Because I enjoy still hunting for whitetail deer, I usually follow where ever they take me… and that means sometimes straying off course into territory I am not totally familiar with. Without a visible horizon landmark for 360 degrees to orient from, even a relatively small flat area of land covered with thick understory on a cloudy day can have me quickly asking myself “Now where am I ?” Even after 40 years of experience in the woods I still have not developed an internal biological compass.
With today’s technology we can take navigating around in the backwoods to a new level…turning a past task into a fun experience. I always carry a handheld GPS (Global Positioning System) device when hunting or scouting in the woods. It not only helps to keep me on course and from getting lost, but makes the most efficient use of my time spent in the outdoors. There’s nothing more frustrating than wasting time and energy roaming around in the woods trying to find your way back.
For years now I remain satisfied with my Garmin eTrex Legend which has just about all the features I will ever need as well as those that I don’t. While I do take advantage of some of the non-essential and accessory features found on my Garmin, I find its most very basic functions to be those that I use all the time. Finding my select stand before sunrise, the trail back after sunset when legal shooting hours are over, or the spot where my harvested deer lay under a sky of darkness are just a few of my essential uses. Simply put, returning to Point A or getting from point A to point B or point C and backtracking to either again is where my GPS routinely and unquestionably gets its heaviest use. Since I have been spoiled with the convenience of a hand-held GPS unit, I thought I’d look for a relatively inexpensive back-up GPS device to keep my carefully planned hunts on schedule. Here’s what I found to fill that void.
It’s called the Bushnell BACKTRACK
, and here are the key features found on this GPS device:
• Store and locate up to three locations
• Utilizes the latest digital technology:
o High sensitivity SiRF Star III GPS receiver
o Self calibrating digital compass
• Weather resistant
• Operates on 2 AAA Batteries
• Compact size stores easily in your pocket or purse
Dimensions (3.54”(H) x 2.95”(W) x 0.75”(D)
• Lanyard included for easy attachment
My first instinct after I removed the BACKTRACK
from its packaging was to compare its physical size to that of my Garmin.
shown in CAMO color scheme, 360065)
As you can see the BACKTRACK
is a little wider, but overall it's smaller than the Garmin. As far as weight goes, my Garmin (with 2 AA batteries) weighs in at 5.3 ounces, and the BACKTRACK
(with 2 AAA batteries) weighs in at a lighter 2.8 ounces. Because of its depth I usually carry my Garmin in a loose front pants pocket for comfort reasons rather than around my neck with a lanyard. But with the BACKTRACK’S
flatter design it can comfortable be worn inside my zipper jacket with a lanyard around my neck. The BACKTRACK’S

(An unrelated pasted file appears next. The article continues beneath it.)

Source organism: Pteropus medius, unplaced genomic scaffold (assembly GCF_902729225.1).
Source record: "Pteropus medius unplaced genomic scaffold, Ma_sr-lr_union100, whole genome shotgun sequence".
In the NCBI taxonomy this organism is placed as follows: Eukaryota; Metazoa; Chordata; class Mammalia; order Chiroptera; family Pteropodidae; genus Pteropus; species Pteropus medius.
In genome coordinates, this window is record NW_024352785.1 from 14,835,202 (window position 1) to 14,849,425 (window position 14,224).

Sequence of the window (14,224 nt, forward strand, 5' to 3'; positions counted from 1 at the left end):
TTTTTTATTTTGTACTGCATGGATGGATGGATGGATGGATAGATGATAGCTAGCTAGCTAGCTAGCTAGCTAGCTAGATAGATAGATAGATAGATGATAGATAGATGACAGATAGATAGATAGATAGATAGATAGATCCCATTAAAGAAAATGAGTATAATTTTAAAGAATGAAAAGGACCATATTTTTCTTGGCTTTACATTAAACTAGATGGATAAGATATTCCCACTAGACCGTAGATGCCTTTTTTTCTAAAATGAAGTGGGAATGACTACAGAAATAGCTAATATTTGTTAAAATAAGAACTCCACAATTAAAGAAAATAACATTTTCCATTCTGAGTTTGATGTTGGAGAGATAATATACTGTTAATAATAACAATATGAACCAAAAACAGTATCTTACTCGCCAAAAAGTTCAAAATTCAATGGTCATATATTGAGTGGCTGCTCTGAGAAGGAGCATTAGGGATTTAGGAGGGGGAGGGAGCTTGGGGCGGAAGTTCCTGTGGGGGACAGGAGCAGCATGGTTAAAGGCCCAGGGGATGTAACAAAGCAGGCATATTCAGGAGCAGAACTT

round shape also allows it to easily be slipped-in and removed from pockets, and given it’s light weight I barely know I’m carrying it. The BACKTRACK’
s physical dimensions appear to have been carefully thought-out as it fits comfortably in my size XLarge glove hands… as well as my wife’s size Small glove hands.
Operation of the BACKTRACK
GPS device is incredibly simple and easy to do. The 8-pages of actual user instructions from the on-line manual
( http://www.bushnell.com/manuals/gps/BackTrackManual.pdf )
are straight-forward and user-friendly having many product pictures and large font lettering I can read without my glasses. My Garmin’s user manual had 64 pages and required not only my reading glasses, but a good night’s sleep in order to grasp the general idea and filter-out what features and menus I only want and needed to know.
All modes and functions on the BACKTRACK
are controlled by only two push buttons anatomically spaced to operate with either the thumb, index finger or both. The buttons are also large enough that you could even operate them with bulky gloves on. Like the Garmin the BACKTRACK
has a backlight that allows you to see the display face at night. Once you turn the backlight ON, a timer automatically turns it OFF after 30-45 seconds. BACKTRACK
is on the left, Garmin on the right.
is capable of storing and locating up to three separate “Locations” displayed one at a time as icons(a “Home”, “Car” and a “Star”) on the Grayscale LCD screen . Although these icons are fixed and cannot be changed, they can still represent whatever location you want them to. Once you “MARK” a desired icon location with the press of a button, it is saved until it is automatically replaced when you MARK a new location for that particular icon. (i.e., you don’t need to manually “delete” the previous location yourself before MARK-ing a new one…the device will delete it for you). In order to navigate back to a MARK-ed location, all you need to do is re-visit that icon and it will indicate the direction by arrow and distance in yards/miles or meters/kilometers back to the most recent location entered. ( I noticed the BACKTRACK seems to automatically change units from yards to miles somewhere between 0.4 and 0.5 miles
) Once you return back to your MARK or destination, the display dial will show a full circle of arrows as it did when you first MARK-ed its location.
I found the BACKTRACK’
s screen display designed in such away that it can be read while holding it out horizontally in front of you. This is important as it not only keeps the device facing towards the sky, but there is no need to tilt the device towards you to read the screen. I also like the fact that when navigating back to a MARK-ed location, the BACKTRACK
stays pointed in the direction you need to go regardless of whether you follow the directional arrow precisely or not. This is helpful especially when obstacles like terrain, topography, or a large swamp/waterbody prevents you from heading in a straight line to your MARK-ed location. If you do need to go around an obstacle, the numerical distance readout to the MARK will continue to register differences in distance and will let you know whether you are getting closer, or going away from the MARK.